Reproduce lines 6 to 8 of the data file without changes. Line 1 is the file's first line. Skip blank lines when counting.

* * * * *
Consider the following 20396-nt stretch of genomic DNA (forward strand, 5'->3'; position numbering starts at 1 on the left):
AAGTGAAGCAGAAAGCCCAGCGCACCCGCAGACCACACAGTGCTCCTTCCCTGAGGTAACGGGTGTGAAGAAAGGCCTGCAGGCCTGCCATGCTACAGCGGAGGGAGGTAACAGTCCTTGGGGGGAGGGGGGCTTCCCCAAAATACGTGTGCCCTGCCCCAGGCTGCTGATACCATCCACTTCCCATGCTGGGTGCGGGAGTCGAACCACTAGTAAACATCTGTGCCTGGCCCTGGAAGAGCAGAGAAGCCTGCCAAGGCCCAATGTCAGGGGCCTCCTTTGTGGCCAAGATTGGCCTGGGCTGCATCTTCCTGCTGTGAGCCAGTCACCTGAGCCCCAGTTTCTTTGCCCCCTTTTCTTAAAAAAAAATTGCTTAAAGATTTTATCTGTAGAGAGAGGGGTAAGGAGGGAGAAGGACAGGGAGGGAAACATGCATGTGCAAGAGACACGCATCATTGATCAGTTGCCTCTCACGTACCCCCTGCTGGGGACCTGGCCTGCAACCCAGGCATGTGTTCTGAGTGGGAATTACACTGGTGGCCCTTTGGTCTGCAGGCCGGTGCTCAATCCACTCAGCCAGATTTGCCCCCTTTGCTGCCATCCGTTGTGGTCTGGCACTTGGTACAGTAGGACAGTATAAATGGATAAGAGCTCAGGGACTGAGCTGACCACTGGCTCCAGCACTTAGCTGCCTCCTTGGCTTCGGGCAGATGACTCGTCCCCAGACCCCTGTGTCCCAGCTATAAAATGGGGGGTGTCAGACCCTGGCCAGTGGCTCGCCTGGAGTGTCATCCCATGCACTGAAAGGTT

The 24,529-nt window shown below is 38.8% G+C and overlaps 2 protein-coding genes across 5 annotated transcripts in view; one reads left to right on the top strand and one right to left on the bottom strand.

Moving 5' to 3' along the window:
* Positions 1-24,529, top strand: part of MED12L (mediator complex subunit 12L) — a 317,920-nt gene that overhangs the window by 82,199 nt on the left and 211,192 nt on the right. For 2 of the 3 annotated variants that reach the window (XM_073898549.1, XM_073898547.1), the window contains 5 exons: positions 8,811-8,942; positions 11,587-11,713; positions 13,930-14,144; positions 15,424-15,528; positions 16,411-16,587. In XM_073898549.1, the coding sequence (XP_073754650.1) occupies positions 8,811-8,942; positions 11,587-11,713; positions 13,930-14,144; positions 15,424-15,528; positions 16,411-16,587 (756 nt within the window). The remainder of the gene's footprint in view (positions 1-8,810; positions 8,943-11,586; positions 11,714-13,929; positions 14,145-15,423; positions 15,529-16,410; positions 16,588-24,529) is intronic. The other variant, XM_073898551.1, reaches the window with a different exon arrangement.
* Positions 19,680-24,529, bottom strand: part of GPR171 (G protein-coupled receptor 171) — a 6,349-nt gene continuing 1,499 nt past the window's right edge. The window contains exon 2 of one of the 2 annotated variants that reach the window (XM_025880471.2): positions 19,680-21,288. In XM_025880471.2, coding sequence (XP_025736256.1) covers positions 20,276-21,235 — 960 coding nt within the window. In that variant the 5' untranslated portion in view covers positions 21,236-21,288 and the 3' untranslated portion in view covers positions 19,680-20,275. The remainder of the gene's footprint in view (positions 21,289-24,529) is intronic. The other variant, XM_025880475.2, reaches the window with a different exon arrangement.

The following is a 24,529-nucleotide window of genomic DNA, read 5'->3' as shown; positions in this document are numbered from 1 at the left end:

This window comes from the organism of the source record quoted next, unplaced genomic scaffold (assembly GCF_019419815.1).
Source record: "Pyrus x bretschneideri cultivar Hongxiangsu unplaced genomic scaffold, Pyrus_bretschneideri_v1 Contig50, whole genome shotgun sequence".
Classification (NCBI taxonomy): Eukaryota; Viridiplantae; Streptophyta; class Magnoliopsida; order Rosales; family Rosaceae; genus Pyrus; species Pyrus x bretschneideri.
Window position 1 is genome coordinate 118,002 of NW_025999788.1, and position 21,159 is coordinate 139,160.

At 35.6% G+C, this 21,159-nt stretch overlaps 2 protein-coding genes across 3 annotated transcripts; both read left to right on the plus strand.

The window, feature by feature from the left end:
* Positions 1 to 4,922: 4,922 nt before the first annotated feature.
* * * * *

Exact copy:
* Positions 19,680-24,529, bottom strand: part of GPR171 (G protein-coupled receptor 171) — a 6,349-nt gene continuing 1,499 nt past the window's right edge. The window contains exon 2 of one of the 2 annotated variants that reach the window (XM_025880471.2): positions 19,680-21,288. In XM_025880471.2, coding sequence (XP_025736256.1) covers positions 20,276-21,235 — 960 coding nt within the window. In that variant the 5' untranslated portion in view covers positions 21,236-21,288 and the 3' untranslated portion in view covers positions 19,680-20,275. The remainder of the gene's footprint in view (positions 21,289-24,529) is intronic. The other variant, XM_025880475.2, reaches the window with a different exon arrangement.

The following is a 24,529-nucleotide window of genomic DNA, read 5'->3' as shown; positions in this document are numbered from 1 at the left end:

This window comes from the organism of the source record quoted next, unplaced genomic scaffold (assembly GCF_019419815.1).